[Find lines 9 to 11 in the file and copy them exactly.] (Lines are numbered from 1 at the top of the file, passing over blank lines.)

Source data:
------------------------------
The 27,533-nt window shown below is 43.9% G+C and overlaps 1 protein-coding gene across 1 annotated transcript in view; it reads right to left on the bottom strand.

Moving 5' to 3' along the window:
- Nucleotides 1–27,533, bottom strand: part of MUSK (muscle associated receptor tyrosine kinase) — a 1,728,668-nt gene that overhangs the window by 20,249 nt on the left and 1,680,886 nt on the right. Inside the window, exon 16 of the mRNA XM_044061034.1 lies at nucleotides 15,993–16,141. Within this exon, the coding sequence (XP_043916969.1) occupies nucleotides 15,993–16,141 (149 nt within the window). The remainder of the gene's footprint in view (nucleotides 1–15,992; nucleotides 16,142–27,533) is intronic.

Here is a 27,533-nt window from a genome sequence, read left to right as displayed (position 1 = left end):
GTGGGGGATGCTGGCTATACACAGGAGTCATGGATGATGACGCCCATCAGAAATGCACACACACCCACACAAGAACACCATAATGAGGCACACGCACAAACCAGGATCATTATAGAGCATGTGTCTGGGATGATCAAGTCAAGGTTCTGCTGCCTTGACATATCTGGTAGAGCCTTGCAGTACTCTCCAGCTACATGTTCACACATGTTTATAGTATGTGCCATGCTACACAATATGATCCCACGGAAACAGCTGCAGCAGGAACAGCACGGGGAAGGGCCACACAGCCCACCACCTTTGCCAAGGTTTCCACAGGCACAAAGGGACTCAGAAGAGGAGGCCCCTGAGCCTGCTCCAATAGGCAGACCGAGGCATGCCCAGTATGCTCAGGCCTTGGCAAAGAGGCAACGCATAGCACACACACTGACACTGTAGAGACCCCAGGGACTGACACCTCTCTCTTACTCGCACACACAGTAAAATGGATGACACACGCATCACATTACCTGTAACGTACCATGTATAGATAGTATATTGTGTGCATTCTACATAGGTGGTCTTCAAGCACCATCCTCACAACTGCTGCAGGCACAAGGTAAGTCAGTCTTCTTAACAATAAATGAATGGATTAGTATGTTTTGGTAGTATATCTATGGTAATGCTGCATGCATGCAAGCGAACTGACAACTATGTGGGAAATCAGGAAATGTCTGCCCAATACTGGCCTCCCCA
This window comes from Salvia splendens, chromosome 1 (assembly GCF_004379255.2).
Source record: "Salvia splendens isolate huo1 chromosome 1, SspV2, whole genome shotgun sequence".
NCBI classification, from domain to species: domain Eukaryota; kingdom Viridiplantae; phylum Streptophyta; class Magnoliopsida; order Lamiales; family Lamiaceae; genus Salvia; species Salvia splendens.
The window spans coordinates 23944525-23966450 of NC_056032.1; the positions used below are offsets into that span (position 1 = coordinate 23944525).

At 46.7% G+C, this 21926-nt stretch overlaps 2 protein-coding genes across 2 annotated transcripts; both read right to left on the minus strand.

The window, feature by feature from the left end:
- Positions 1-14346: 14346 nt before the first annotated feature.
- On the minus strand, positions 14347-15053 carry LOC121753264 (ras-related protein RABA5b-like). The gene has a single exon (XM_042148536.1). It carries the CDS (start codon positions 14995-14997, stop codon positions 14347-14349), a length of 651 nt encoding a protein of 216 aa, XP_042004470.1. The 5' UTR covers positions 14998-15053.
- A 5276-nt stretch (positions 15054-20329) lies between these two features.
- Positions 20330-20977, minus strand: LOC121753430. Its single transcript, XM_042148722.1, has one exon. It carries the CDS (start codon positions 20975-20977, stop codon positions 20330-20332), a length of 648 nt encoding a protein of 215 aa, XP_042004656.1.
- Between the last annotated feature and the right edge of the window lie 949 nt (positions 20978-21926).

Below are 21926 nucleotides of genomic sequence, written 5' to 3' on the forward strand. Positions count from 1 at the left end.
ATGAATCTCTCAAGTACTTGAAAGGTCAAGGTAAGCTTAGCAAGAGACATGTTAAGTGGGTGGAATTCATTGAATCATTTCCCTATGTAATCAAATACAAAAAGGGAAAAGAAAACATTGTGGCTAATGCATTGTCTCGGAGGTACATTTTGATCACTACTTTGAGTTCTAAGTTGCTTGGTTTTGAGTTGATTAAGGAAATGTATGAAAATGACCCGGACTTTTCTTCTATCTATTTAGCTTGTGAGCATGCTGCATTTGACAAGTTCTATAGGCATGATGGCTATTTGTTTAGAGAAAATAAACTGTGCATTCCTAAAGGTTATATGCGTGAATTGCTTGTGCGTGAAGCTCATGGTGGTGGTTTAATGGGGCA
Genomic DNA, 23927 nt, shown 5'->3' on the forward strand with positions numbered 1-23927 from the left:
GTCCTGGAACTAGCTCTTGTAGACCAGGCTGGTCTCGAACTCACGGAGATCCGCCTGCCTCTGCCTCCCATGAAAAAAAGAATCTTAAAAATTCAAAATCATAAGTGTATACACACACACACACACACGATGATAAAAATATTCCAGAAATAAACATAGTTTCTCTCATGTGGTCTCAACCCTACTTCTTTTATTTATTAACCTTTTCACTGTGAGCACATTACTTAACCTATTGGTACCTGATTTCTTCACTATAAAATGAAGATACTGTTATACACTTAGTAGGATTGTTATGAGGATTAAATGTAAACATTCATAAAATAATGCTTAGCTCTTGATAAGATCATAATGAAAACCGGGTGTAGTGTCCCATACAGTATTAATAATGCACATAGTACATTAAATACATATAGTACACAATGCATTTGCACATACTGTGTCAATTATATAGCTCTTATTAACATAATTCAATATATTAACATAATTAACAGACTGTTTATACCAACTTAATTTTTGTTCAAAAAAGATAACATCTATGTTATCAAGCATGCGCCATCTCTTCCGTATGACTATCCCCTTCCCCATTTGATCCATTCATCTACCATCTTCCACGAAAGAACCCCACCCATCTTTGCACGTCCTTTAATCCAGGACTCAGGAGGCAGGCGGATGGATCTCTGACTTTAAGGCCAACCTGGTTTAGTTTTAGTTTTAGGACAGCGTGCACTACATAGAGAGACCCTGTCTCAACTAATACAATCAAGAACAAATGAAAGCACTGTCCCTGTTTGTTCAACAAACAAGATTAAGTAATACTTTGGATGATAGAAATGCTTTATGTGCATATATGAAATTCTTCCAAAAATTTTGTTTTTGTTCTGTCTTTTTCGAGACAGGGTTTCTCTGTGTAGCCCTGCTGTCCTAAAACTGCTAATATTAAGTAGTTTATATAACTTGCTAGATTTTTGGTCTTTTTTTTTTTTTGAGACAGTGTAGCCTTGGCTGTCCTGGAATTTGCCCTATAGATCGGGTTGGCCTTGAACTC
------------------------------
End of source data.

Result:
The window spans coordinates 23944525-23966450 of NC_056032.1; the positions used below are offsets into that span (position 1 = coordinate 23944525).

At 46.7% G+C, this 21926-nt stretch overlaps 2 protein-coding genes across 2 annotated transcripts; both read right to left on the minus strand.

The window, feature by feature from the left end: